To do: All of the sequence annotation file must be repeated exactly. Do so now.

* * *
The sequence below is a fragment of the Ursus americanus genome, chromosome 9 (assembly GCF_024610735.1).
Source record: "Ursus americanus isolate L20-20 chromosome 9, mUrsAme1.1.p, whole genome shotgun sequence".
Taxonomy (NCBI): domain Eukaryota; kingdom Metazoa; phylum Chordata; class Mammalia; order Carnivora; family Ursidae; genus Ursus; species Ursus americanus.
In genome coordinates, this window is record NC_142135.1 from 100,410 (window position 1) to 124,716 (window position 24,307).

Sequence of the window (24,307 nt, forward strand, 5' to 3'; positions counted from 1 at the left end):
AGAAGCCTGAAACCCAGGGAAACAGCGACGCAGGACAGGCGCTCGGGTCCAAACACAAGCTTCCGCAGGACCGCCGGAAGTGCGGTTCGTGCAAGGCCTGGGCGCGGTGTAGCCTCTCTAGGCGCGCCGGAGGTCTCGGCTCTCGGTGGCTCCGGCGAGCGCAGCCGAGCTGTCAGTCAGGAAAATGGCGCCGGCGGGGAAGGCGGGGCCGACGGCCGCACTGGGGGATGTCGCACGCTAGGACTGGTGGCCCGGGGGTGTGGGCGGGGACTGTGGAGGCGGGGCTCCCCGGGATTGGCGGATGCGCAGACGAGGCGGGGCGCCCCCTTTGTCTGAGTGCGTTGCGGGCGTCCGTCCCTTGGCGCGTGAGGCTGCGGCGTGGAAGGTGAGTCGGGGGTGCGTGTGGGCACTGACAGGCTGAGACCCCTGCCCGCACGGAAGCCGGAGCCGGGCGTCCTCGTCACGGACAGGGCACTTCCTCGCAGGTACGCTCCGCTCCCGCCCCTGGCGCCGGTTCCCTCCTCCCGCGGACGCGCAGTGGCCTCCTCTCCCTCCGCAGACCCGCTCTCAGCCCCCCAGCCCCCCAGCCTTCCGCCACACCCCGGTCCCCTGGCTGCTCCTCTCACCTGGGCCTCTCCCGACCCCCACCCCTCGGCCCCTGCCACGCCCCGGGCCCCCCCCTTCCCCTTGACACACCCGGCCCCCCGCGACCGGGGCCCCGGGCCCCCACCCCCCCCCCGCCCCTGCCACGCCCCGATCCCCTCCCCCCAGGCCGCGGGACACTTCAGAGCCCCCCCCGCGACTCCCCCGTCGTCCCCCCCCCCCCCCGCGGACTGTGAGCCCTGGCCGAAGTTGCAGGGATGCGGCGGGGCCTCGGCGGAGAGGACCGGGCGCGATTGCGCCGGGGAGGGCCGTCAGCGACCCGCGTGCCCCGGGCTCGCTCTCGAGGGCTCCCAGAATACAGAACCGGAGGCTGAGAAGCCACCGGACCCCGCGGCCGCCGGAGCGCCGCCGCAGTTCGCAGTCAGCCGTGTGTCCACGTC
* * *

The sequence below is a fragment of the Ursus americanus genome, chromosome 9 (assembly GCF_024610735.1).
Source record: "Ursus americanus isolate L20-20 chromosome 9, mUrsAme1.1.p, whole genome shotgun sequence".
Taxonomy (NCBI): domain Eukaryota; kingdom Metazoa; phylum Chordata; class Mammalia; order Carnivora; family Ursidae; genus Ursus; species Ursus americanus.
In genome coordinates, this window is record NC_142135.1 from 100,410 (window position 1) to 124,716 (window position 24,307).

Sequence of the window (24,307 nt, forward strand, 5' to 3'; positions counted from 1 at the left end):
AGAAGCCTGAAACCCAGGGAAACAGCGACGCAGGACAGGCGCTCGGGTCCAAACACAAGCTTCCGCAGGACCGCCGGAAGTGCGGTTCGTGCAAGGCCTGGGCGCGGTGTAGCCTCTCTAGGCGCGCCGGAGGTCTCGGCTCTCGGTGGCTCCGGCGAGCGCAGCCGAGCTGTCAGTCAGGAAAATGGCGCCGGCGGGGAAGGCGGGGCCGACGGCCGCACTGGGGGATGTCGCACGCTAGGACTGGTGGCCCGGGGGTGTGGGCGGGGACTGTGGAGGCGGGGCTCCCCGGGATTGGCGGATGCGCAGACGAGGCGGGGCGCCCCCTTTGTCTGAGTGCGTTGCGGGCGTCCGTCCCTTGGCGCGTGAGGCTGCGGCGTGGAAGGTGAGTCGGGGGTGCGTGTGGGCACTGACAGGCTGAGACCCCTGCCCGCACGGAAGCCGGAGCCGGGCGTCCTCGTCACGGACAGGGCACTTCCTCGCAGGTACGCTCCGCTCCCGCCCCTGGCGCCGGTTCCCTCCTCCCGCGGACGCGCAGTGGCCTCCTCTCCCTCCGCAGACCCGCTCTCAGCCCCCCAGCCCCCCAGCCTTCCGCCACACCCCGGTCCCCTGGCTGCTCCTCTCACCTGGGCCTCTCCCGACCCCCACCCCTCGGCCCCTGCCACGCCCCGGGCCCCCCCCTTCCCCTTGACACACCCGGCCCCCCGCGACCGGGGCCCCGGGCCCCCACCCCCCCCCCGCCCCTGCCACGCCCCGATCCCCTCCCCCCAGGCCGCGGGACACTTCAGAGCCCCCCCCGCGACTCCCCCGTCGTCCCCCCCCCCCCCCGCGGACTGTGAGCCCTGGCCGAAGTTGCAGGGATGCGGCGGGGCCTCGGCGGAGAGGACCGGGCGCGATTGCGCCGGGGAGGGCCGTCAGCGACCCGCGTGCCCCGGGCTCGCTCTCGAGGGCTCCCAGAATACAGAACCGGAGGCTGAGAAGCCACCGGACCCCGCGGCCGCCGGAGCGCCGCCGCAGTTCGCAGTCAGCCGTGTGTCCACGTC